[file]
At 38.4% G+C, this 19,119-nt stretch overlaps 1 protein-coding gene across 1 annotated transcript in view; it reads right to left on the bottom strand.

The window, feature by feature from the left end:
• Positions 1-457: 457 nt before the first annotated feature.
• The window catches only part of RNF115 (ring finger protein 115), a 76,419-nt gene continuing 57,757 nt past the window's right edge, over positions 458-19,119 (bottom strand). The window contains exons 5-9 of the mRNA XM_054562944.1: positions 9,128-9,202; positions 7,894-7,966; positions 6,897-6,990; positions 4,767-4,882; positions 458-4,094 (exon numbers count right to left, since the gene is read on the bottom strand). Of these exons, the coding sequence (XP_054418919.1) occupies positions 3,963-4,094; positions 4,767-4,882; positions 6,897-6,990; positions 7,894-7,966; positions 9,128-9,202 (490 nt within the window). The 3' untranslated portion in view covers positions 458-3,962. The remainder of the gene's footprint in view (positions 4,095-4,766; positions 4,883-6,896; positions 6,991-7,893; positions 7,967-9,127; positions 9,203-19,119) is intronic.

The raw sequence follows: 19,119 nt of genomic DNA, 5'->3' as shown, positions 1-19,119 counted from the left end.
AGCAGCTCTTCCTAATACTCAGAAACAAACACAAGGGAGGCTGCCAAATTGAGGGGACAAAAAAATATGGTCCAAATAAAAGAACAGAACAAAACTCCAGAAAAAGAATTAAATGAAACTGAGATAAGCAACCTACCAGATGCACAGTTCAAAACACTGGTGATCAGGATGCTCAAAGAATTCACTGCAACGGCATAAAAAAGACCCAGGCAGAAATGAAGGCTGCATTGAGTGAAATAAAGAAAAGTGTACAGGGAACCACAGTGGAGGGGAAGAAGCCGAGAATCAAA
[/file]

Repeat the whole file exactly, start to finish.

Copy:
At 38.4% G+C, this 19,119-nt stretch overlaps 1 protein-coding gene across 1 annotated transcript in view; it reads right to left on the bottom strand.

The window, feature by feature from the left end:
• Positions 1-457: 457 nt before the first annotated feature.
• The window catches only part of RNF115 (ring finger protein 115), a 76,419-nt gene continuing 57,757 nt past the window's right edge, over positions 458-19,119 (bottom strand). The window contains exons 5-9 of the mRNA XM_054562944.1: positions 9,128-9,202; positions 7,894-7,966; positions 6,897-6,990; positions 4,767-4,882; positions 458-4,094 (exon numbers count right to left, since the gene is read on the bottom strand). Of these exons, the coding sequence (XP_054418919.1) occupies positions 3,963-4,094; positions 4,767-4,882; positions 6,897-6,990; positions 7,894-7,966; positions 9,128-9,202 (490 nt within the window). The 3' untranslated portion in view covers positions 458-3,962. The remainder of the gene's footprint in view (positions 4,095-4,766; positions 4,883-6,896; positions 6,991-7,893; positions 7,967-9,127; positions 9,203-19,119) is intronic.

The raw sequence follows: 19,119 nt of genomic DNA, 5'->3' as shown, positions 1-19,119 counted from the left end.
AGCAGCTCTTCCTAATACTCAGAAACAAACACAAGGGAGGCTGCCAAATTGAGGGGACAAAAAAATATGGTCCAAATAAAAGAACAGAACAAAACTCCAGAAAAAGAATTAAATGAAACTGAGATAAGCAACCTACCAGATGCACAGTTCAAAACACTGGTGATCAGGATGCTCAAAGAATTCACTGCAACGGCATAAAAAAGACCCAGGCAGAAATGAAGGCTGCATTGAGTGAAATAAAGAAAAGTGTACAGGGAACCACAGTGGAGGGGAAGAAGCCGAGAATCAAA